TREES came crashing down, roads were closed and winds reached 70mph as Wigan was hit by one of its worst storms in years.
At one point on Sunday, every pump in Greater Manchester was out on call to reports of damaged buildings and fallen trees as well as fires.
The stormy weather has stretched the fire service to the limit and we have been dealing with the various incidents as quickly as we can. Our firefighters and support staff have done an excellent job in extremely difficult conditionsDavid Acton
And yesterday, there was more substantial damage after a tree was ripped from its roots and plunged into the canal just by Poolstock Lane.
Luckily nobody was walking beneath on the footpath as it crashed down, just as it was fortunate it didn’t fall the other way into oncoming traffic.
Other fallen trees did cause road blocks though, in Carr Lane, Worsley Mesnes, and Makerfield Way, Ince.
Crews from Wigan were called to a house in Old Road, in Ashton, after gusts of winds had dislodged a slates on the roof. Firefighters climbed on the roof to remove loose tiles to make the area safe.
GMFRS tweeted: “We are dealing with a damaged building at old road, Ashton-in-Makerfield. Debris has been falling from a gable end. We are making it safe.”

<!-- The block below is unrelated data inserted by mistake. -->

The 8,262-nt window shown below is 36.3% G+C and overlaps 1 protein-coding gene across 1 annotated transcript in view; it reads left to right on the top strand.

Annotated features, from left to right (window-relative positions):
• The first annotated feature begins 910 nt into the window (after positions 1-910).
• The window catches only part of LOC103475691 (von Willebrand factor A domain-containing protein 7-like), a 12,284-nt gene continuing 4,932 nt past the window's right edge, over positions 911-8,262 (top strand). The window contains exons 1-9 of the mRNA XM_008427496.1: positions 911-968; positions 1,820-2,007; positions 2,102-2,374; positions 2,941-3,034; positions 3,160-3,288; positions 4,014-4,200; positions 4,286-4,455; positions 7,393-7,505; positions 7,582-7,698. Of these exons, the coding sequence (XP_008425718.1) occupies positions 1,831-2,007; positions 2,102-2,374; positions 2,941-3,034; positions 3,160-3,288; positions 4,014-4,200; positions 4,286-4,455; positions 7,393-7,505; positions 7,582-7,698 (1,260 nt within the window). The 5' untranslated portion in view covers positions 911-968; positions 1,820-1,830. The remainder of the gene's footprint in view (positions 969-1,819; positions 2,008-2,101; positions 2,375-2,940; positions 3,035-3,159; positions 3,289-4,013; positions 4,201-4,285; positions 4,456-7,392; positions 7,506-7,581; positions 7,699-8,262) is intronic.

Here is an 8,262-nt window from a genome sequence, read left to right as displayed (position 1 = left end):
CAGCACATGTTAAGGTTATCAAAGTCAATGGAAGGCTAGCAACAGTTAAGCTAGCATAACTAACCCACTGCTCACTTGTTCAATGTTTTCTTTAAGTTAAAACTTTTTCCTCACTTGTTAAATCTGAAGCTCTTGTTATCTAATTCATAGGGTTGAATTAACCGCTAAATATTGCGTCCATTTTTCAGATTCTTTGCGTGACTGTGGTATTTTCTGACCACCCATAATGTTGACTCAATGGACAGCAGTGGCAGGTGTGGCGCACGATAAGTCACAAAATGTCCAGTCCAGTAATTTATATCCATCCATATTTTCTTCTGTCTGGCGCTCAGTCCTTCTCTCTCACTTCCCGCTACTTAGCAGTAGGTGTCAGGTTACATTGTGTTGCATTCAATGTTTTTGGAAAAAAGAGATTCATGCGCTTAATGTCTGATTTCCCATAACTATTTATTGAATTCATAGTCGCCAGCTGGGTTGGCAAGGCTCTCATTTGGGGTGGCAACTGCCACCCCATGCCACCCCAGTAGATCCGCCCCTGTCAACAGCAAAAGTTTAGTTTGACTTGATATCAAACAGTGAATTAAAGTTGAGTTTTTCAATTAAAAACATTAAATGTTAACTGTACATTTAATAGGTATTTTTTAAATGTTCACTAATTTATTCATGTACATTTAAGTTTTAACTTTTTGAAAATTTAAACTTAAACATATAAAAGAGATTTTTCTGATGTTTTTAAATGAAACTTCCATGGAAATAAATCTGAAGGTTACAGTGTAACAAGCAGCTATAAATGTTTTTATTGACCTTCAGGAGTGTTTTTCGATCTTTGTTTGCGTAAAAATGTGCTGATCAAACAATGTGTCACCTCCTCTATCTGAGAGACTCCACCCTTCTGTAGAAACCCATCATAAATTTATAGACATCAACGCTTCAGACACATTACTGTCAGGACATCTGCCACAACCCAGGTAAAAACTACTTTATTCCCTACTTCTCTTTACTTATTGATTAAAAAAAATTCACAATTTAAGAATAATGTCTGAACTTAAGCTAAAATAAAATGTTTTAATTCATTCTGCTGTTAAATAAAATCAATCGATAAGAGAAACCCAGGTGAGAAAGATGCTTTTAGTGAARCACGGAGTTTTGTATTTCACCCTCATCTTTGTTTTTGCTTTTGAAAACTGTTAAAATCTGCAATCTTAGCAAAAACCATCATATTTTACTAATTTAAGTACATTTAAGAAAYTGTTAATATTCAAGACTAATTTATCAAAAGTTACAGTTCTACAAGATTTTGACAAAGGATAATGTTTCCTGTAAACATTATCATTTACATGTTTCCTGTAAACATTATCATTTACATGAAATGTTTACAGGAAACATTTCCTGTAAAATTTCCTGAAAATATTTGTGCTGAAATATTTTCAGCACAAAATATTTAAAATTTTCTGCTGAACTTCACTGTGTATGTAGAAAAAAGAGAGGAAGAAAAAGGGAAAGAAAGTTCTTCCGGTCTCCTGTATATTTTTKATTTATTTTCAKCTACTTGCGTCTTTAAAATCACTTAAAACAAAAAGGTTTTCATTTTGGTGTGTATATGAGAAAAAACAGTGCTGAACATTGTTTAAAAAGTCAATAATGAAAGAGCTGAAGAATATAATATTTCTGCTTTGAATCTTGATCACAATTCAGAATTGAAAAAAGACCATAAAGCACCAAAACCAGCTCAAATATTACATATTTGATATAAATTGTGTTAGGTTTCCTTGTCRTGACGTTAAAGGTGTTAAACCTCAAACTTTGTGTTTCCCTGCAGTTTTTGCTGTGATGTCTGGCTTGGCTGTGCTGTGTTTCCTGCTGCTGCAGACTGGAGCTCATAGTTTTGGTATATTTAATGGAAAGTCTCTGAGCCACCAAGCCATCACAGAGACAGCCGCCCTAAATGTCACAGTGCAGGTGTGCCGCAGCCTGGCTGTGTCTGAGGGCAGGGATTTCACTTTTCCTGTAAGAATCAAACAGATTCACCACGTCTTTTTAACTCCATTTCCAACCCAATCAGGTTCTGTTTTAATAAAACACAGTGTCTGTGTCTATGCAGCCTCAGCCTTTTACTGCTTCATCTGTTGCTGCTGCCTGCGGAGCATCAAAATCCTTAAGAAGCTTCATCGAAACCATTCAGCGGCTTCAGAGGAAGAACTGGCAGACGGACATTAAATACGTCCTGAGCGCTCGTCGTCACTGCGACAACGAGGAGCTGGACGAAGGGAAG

Crews were also asked to attend Powys Street, in Atherton, to remove a damaged chimney to prevent it from falling.
The fire service has not reported any injuries relating to the bad weather in the borough.
Meanwhile, elsewhere in Greater Manchester, 16 parts of Manchester’s Christmas Markets had to be closed following safety concerns and a tree fell on a block of flats in Salford.
A roof was also blown off shops in Denton, causing injuries.
In total, the region’s fire crews responded to 126 calls between noon and 3pm Sunday.
David Acton, chairman of Greater Manchester Fire and Rescue Authority, said: “The stormy weather has stretched the fire service to the limit and we have been dealing with the various incidents as quickly as we can. Our firefighters and support staff have done an excellent job in extremely difficult conditions.
“The storms have highlighted how we need to maintain our resilience and any further decrease in the numbers of firefighters would have a serious impact on the safety of the people of Greater Manchester.
“I would like to reassure the public that despite the severe pressure on our services currently, we will respond to calls as quickly as we can. If you do not require assistance immediately, please be patient as we prioritise emergency calls.”
Yesterday, the Met Office have issued a yellow “be aware” weather warning for much of the UK and Northern Ireland after the storm which hit the country over the weekend continued.
Up to 15cm of snow is expected to fall across high ground in parts of Scotland, Northern Ireland, and North West and North East England, and up to 2.5cm could affect lower areas.
A spokesman for the Met Office said: “Rain is expected to turn to wet snow with 2cm to 5cm possible above about 150m, and some slushy accumulations possible at lower levels. 10cm may possibly occur above 300m.
“Please be aware of the need to take extra care and allow more time for travel.